When you study how Jesus treated and interpreted Scripture, you can find a two-fold approach.  One, Jesus reverences Scripture highly, memorized it, quotes it, and uses it as an final, anchoring word, a bedrock.  A clear example is when Jesus quotes Scripture, and literally, ‘throws the book’ at the devil who is tempting him while he is in the wilderness (Matt. 4).  Jesus uses Scripture, as we should, to tie a unbreakable knot, to anchor our lives against those forces that can tempt and destroy us.

But strangely enough, even with the high view of Scripture which Jesus had, there are other times that Jesus appears to loosen the knot of Scripture, disregarding certain laws, regulations, and rules which were clearly, concretely, and most obviously written.  An most obvious one of these was how Jesus completely untied the knot about Kosher laws.  In one single statement, Jesus wipes a page from Bible, in one single statement.  If you recall, Leviticus 11 has all kinds of Kosher rules about what kinds of food are to be considered clean, and which are to be considered unclean.  Jesus show complete disregard for this entire part Moses’ law, declaring, “It’s not what goes into the mouth that defiles a person, but what comes out of the mouth defiles (Matt. 15:11). 

In the most important words Jesus ever spoke, a collection put together in what we call ‘The Sermon on the Mount”, clearly states that ‘he did not come to abolish Scripture, but to fulfill it’ (Matt 5:21), yet Jesus clearly offers his own interpretation, which lessens some parts of Scripture, while expanding upon, even going beyond other parts.   Now, before you think you can do this own your own, anyway you wish, you’d better remember and realize that YOU ARE, OF COURSE, NOT JESUS.   And as Jesus explained, he was not trying to abolish or negate Scripture, but he interpreted Scripture in ways that helped people build upon it, and even to ‘do greater works’, which led to ‘higher’ or ‘better’ ways of living, than were imagined in the Law.

When we read Scripture, taking it seriously, but not always literally, we can also see Paul, Peter, and the church following Jesus into areas of thinking, worshiping, and believing that were never given in Scripture, and going against some things that had been clearly written.   Just as Jesus challenged his followers to go beyond Scripture’s ‘eye for eye, tooth for tooth, and to ‘love their enemies’,  Peter was challenged by the Spirit to go beyond Scripture to ‘kill and eat’ non Kosher foods, so he could welcome a believing Gentile into the faith.  Paul also went beyond established procedures when he called himself an ‘apostle’ and took the gospel straight into the Gentile world, ignoring strict rules about circumcision, teaching that the priority of the Bible is grace, not law.  Sabbath, Kosher, Circumcision, were knots that had been tied tightly, but were eventually loosed, and some completely untied, so that God’s love could be poured out to all.   We could go on, and on, but perhaps you get the point.  Perhaps you are getting the point so well, that you feel a little toward me, like they did toward Jesus, when he reinterpreted things.  But what you need to know, is that even when Jesus reinterpreted the Bible, it was still being reverenced, but constantly being reinterpreted, and fulfilled, as Jesus put it, so that love, grace and mercy, dominated its primary theme, long before the first word was ever printed on a printing press.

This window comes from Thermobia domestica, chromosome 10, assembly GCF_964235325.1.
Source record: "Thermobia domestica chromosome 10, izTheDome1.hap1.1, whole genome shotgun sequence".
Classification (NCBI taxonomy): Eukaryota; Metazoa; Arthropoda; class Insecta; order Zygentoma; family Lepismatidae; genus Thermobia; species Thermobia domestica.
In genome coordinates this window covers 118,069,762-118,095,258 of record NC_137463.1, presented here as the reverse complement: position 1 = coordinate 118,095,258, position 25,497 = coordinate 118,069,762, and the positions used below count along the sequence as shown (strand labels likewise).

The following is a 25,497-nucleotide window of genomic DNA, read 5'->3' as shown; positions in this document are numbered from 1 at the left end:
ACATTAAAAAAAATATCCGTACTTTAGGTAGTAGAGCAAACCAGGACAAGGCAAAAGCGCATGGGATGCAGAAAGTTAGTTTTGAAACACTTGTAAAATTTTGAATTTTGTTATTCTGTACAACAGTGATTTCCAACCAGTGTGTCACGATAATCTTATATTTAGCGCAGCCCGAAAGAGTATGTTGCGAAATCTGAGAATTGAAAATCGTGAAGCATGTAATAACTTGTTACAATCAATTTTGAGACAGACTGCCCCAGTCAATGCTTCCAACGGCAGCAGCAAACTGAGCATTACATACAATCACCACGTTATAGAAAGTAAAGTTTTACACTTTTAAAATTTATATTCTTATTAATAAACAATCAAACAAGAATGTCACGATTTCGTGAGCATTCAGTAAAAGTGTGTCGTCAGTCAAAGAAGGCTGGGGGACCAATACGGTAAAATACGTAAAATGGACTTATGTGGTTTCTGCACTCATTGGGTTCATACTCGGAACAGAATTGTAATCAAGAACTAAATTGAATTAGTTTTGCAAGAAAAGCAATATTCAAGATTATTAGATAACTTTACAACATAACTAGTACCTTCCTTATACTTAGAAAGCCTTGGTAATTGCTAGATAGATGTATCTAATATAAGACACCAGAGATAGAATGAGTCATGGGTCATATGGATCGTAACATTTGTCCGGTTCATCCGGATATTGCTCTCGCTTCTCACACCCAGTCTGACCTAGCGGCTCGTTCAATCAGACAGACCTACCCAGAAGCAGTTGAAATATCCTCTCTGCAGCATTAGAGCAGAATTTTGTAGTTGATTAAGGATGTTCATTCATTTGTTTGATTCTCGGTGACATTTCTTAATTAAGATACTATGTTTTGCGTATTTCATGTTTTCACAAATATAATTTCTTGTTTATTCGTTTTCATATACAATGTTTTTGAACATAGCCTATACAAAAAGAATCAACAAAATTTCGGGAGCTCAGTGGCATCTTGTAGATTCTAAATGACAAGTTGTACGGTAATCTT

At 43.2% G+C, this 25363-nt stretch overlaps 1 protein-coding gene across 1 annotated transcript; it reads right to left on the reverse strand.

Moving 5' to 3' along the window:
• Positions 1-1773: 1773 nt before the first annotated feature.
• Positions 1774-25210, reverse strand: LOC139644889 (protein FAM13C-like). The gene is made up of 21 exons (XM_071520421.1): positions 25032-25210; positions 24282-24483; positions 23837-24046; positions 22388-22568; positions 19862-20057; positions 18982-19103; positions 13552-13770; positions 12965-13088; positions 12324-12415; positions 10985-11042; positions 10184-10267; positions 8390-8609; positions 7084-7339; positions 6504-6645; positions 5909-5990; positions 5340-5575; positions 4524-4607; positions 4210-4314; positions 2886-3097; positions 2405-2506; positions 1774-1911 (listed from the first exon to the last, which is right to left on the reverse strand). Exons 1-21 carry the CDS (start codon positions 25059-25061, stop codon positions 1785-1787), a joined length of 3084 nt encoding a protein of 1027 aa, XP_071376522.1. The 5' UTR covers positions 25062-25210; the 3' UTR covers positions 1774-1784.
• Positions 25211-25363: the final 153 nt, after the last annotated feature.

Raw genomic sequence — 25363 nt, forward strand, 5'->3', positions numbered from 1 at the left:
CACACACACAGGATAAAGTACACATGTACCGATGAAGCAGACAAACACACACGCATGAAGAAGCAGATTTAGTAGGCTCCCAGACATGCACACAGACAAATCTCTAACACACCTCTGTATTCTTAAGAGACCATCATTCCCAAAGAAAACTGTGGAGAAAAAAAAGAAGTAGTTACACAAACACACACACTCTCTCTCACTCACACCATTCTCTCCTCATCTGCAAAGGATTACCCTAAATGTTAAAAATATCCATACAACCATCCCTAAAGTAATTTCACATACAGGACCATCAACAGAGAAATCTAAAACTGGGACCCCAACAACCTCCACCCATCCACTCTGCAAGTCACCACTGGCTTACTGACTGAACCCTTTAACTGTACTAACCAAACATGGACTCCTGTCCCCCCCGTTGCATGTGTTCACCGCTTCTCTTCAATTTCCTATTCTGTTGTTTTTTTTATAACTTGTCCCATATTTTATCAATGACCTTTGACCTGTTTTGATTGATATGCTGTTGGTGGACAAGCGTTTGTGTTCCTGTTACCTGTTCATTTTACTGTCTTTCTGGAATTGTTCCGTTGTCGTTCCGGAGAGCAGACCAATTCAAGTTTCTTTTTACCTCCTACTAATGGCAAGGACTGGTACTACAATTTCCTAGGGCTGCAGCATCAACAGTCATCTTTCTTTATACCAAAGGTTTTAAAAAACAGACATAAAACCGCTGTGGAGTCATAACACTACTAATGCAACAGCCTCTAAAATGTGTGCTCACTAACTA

Sometimes I still see a old Bumper sticker which says, “The Bible says it, I believe it, and that settles it for me!”   While I can appreciate their enthusiasm for the Bible, what I learn from Jesus’ question put to these ‘teachers of the law’, is that God can still do new things.  As long as one sheep is still lost, nothing is settled.  As long as hate is still the norm, love needs to provide the breakthrough, not what has been said in the past. 

If we want to seriously anchor our lives in the Scriptures, in ways that makes sense, saves us, our children, and our children’s children, while making real difference in our world today, we are going to have to not only to quote Scripture, but we also need to learn how to interpret it wisely, faithfully, but also lovingly, and redemptively as well.   Isn’t this what Jesus meant when he scolded the Scribes and Pharisees, saying “Woe, to you hypocrites, for you pay your tithe…but have omitted the weightier (most important) matters of the law, judgement, mercy and faith; these ought to be done too, without neglecting either” (Matt. 23:23).  Isn’t this exactly the most important issue Jesus’ question raises for us.  How do we interpret and reinterpret Scripture, without neglecting any part of what ‘ought to be done’, especially since we are not Jesus, nor are we experts in the law?